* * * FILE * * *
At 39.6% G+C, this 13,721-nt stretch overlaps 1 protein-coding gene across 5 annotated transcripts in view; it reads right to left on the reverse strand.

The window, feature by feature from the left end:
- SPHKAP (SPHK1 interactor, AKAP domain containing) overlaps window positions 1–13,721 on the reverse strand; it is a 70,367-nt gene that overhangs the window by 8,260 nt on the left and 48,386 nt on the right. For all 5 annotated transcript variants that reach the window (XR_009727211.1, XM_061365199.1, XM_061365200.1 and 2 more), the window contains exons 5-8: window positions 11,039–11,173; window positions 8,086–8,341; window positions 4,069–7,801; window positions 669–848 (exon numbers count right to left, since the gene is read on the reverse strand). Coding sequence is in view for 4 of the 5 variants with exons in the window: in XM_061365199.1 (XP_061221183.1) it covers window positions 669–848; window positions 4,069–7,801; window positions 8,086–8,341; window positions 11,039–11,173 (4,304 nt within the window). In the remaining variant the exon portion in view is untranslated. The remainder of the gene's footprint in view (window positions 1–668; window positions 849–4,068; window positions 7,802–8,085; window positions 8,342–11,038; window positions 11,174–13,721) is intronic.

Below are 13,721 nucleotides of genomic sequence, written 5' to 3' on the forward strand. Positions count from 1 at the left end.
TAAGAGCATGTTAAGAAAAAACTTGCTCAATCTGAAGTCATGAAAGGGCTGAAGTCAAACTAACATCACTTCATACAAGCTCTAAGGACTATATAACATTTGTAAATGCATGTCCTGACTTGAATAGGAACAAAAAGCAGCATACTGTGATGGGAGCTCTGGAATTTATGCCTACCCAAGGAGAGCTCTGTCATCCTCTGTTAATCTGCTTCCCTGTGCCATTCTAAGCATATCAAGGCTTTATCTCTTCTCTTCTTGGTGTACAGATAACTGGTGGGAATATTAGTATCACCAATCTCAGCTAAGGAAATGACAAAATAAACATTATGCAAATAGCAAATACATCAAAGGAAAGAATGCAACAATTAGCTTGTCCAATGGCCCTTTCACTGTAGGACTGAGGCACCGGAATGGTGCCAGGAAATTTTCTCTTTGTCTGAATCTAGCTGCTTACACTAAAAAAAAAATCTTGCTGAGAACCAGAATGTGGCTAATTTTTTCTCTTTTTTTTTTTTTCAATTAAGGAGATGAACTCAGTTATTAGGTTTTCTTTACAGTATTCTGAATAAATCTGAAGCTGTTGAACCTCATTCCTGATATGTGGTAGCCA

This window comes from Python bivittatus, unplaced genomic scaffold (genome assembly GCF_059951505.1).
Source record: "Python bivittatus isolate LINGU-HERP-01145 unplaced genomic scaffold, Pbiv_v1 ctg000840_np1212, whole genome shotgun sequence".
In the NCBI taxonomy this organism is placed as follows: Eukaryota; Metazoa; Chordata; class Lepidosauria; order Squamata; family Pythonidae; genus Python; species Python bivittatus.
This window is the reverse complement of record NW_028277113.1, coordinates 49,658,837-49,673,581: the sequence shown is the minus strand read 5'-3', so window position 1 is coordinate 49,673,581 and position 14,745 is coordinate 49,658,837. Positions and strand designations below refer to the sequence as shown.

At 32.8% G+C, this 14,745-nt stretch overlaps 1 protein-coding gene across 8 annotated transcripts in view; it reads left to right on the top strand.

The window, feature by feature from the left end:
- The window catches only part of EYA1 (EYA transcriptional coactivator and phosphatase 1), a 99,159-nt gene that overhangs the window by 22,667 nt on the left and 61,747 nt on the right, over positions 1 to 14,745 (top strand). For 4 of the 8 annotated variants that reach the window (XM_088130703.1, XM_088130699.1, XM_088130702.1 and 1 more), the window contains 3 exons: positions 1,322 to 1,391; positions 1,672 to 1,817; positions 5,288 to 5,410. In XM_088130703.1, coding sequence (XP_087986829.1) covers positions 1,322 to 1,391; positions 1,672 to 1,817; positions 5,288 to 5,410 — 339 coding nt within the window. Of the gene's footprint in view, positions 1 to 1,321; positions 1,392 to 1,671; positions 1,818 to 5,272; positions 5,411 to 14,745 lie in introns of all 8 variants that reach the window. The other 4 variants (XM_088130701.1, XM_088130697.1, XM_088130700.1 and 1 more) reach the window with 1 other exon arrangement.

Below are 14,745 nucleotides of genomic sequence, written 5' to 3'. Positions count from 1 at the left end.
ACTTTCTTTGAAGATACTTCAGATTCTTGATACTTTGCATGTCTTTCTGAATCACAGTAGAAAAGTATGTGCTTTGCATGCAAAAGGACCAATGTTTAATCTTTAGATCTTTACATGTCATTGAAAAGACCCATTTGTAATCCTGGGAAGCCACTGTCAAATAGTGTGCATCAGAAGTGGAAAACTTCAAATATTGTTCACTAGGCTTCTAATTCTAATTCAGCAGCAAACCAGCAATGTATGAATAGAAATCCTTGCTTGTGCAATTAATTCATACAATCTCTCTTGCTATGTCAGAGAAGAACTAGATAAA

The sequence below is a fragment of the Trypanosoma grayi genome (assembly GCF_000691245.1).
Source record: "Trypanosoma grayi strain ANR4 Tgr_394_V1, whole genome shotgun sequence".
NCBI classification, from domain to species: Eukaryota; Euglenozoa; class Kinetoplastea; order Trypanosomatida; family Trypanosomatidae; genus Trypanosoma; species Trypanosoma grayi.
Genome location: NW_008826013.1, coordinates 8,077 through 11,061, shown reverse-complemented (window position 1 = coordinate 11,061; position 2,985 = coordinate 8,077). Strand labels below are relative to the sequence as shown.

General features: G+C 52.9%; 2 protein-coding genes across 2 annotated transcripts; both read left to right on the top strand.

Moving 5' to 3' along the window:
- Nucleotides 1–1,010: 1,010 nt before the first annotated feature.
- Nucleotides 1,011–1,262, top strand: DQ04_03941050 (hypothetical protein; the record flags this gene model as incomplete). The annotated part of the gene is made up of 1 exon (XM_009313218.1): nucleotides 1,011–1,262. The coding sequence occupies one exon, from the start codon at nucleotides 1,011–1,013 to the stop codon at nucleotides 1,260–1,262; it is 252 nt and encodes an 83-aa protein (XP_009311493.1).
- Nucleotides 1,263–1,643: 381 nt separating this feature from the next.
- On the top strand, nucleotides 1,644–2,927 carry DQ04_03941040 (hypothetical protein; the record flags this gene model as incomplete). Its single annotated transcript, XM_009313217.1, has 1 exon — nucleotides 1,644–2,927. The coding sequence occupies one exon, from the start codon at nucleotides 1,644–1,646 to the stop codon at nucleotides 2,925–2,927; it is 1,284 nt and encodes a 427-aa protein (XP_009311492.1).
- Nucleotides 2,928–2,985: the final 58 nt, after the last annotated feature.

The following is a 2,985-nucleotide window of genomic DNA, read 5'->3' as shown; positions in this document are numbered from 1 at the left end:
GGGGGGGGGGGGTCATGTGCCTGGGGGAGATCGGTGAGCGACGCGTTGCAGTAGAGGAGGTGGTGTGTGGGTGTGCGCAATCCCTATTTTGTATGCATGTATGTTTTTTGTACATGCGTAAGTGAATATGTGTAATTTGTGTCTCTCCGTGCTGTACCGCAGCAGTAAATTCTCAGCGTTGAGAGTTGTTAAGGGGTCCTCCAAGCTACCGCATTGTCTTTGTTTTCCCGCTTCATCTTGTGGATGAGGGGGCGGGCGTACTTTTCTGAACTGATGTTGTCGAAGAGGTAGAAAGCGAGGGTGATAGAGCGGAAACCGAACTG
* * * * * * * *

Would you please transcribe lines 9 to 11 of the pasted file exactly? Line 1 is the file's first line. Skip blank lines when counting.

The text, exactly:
This window is the reverse complement of record NW_028277113.1, coordinates 49,658,837-49,673,581: the sequence shown is the minus strand read 5'-3', so window position 1 is coordinate 49,673,581 and position 14,745 is coordinate 49,658,837. Positions and strand designations below refer to the sequence as shown.

At 32.8% G+C, this 14,745-nt stretch overlaps 1 protein-coding gene across 8 annotated transcripts in view; it reads left to right on the top strand.

The window, feature by feature from the left end: